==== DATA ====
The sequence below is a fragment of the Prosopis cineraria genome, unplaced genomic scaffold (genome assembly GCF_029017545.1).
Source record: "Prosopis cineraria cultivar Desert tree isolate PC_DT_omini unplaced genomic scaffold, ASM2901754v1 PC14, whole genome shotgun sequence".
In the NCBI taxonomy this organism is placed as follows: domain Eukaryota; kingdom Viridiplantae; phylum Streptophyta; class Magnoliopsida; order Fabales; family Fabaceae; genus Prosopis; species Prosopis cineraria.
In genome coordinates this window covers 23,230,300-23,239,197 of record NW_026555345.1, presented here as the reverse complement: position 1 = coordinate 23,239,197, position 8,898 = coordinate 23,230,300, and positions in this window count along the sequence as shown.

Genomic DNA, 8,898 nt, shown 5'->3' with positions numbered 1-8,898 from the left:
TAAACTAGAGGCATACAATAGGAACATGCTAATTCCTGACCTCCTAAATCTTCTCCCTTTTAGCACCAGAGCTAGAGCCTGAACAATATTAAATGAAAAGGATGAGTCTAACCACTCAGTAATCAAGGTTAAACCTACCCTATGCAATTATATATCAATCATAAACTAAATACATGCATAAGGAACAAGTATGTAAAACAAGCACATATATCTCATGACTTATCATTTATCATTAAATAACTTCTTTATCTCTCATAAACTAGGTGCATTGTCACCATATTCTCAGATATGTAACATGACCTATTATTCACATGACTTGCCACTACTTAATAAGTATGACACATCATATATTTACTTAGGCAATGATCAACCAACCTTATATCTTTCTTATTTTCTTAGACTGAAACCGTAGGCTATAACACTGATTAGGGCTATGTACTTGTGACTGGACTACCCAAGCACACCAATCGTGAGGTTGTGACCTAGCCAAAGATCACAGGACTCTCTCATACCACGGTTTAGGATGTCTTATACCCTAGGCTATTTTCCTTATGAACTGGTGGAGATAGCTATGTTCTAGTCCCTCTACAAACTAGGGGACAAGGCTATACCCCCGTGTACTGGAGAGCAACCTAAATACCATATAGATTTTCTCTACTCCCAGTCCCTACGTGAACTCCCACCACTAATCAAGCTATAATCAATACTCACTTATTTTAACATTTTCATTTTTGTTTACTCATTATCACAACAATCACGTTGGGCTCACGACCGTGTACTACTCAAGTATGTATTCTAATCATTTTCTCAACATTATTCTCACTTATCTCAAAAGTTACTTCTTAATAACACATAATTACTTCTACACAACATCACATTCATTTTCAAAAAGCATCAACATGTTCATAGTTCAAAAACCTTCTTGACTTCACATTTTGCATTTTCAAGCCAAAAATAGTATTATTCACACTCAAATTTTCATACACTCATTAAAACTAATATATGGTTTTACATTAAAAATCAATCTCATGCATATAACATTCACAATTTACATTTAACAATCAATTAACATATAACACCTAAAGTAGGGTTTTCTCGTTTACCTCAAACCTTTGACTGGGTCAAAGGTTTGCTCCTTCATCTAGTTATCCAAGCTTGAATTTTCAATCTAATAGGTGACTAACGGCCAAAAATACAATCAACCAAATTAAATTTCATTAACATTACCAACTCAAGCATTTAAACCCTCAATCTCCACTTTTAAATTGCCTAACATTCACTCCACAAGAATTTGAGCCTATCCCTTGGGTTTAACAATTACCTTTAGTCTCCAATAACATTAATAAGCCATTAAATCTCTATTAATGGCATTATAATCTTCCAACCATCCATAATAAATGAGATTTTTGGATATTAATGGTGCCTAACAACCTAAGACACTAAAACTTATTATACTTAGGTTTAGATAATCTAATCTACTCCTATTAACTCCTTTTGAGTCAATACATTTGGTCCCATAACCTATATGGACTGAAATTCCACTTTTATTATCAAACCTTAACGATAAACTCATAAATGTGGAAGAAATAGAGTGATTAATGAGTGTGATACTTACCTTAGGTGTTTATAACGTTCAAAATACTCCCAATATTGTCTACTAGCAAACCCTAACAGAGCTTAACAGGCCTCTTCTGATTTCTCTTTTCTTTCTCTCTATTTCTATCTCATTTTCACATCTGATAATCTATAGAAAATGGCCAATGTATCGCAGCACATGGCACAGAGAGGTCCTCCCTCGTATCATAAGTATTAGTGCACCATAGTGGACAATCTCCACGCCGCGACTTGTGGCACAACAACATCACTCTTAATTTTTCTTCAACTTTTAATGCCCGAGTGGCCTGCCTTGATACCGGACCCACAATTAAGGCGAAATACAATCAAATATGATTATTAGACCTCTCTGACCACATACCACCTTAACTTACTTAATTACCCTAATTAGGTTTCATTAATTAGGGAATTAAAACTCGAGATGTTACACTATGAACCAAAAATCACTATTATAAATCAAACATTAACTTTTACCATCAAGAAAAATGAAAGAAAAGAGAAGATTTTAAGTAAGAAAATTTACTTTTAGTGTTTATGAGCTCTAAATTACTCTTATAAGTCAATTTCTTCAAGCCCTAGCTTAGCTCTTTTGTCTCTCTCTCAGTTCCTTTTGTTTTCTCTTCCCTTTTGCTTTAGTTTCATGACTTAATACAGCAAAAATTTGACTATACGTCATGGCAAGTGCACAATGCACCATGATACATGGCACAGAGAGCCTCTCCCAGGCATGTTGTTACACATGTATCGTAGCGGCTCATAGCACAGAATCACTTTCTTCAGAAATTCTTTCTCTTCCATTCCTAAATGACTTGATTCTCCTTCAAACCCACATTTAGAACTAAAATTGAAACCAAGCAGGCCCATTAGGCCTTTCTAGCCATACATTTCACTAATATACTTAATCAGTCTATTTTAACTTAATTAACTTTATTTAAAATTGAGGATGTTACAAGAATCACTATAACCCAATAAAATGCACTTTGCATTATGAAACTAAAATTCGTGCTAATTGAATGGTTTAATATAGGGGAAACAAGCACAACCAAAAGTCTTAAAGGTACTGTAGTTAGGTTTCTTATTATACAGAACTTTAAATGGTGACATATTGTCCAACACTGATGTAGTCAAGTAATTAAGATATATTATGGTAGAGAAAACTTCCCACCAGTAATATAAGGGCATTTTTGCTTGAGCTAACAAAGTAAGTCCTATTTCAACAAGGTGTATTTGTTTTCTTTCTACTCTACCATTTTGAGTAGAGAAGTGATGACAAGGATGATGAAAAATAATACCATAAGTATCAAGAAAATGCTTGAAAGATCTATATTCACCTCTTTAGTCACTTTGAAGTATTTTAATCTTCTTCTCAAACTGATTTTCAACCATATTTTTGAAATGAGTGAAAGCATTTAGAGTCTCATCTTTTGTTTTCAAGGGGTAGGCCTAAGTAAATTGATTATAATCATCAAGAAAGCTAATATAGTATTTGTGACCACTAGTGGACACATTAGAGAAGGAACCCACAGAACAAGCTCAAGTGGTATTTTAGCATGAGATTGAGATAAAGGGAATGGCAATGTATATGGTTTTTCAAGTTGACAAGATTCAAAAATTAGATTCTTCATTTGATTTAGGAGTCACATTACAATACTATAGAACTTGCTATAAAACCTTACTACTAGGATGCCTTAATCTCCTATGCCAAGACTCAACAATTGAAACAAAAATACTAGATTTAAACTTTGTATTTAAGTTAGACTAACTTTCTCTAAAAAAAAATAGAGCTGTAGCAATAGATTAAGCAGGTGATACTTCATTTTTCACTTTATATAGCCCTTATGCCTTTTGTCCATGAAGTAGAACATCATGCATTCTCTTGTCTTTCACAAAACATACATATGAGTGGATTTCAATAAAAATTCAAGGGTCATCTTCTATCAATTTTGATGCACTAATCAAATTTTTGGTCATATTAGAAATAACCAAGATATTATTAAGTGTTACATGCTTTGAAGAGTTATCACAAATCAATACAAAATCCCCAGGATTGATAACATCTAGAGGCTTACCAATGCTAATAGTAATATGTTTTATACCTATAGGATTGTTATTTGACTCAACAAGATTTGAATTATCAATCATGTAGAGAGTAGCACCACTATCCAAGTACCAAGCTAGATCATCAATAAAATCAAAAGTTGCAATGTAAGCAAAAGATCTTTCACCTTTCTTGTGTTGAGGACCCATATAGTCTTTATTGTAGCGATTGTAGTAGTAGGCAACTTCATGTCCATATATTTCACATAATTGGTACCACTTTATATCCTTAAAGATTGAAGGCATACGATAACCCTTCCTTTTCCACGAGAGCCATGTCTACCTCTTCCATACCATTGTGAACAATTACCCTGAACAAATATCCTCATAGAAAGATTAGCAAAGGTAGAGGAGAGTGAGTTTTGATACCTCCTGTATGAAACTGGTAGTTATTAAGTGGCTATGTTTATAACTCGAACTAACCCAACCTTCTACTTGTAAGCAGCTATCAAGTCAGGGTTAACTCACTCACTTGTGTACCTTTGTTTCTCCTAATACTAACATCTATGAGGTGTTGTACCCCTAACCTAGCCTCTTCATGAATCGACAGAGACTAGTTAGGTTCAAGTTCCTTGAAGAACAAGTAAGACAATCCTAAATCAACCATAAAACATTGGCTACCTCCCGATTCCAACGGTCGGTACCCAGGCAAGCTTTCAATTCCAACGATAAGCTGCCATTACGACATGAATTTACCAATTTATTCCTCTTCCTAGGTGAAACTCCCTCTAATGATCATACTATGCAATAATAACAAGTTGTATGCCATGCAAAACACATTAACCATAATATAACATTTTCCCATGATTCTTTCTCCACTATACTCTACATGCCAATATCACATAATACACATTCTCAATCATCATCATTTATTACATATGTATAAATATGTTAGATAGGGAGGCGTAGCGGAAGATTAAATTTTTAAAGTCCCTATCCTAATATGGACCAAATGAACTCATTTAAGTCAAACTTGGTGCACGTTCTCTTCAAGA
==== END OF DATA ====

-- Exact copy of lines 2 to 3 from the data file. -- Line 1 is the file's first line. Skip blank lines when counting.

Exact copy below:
Source record: "Prosopis cineraria cultivar Desert tree isolate PC_DT_omini unplaced genomic scaffold, ASM2901754v1 PC14, whole genome shotgun sequence".
In the NCBI taxonomy this organism is placed as follows: domain Eukaryota; kingdom Viridiplantae; phylum Streptophyta; class Magnoliopsida; order Fabales; family Fabaceae; genus Prosopis; species Prosopis cineraria.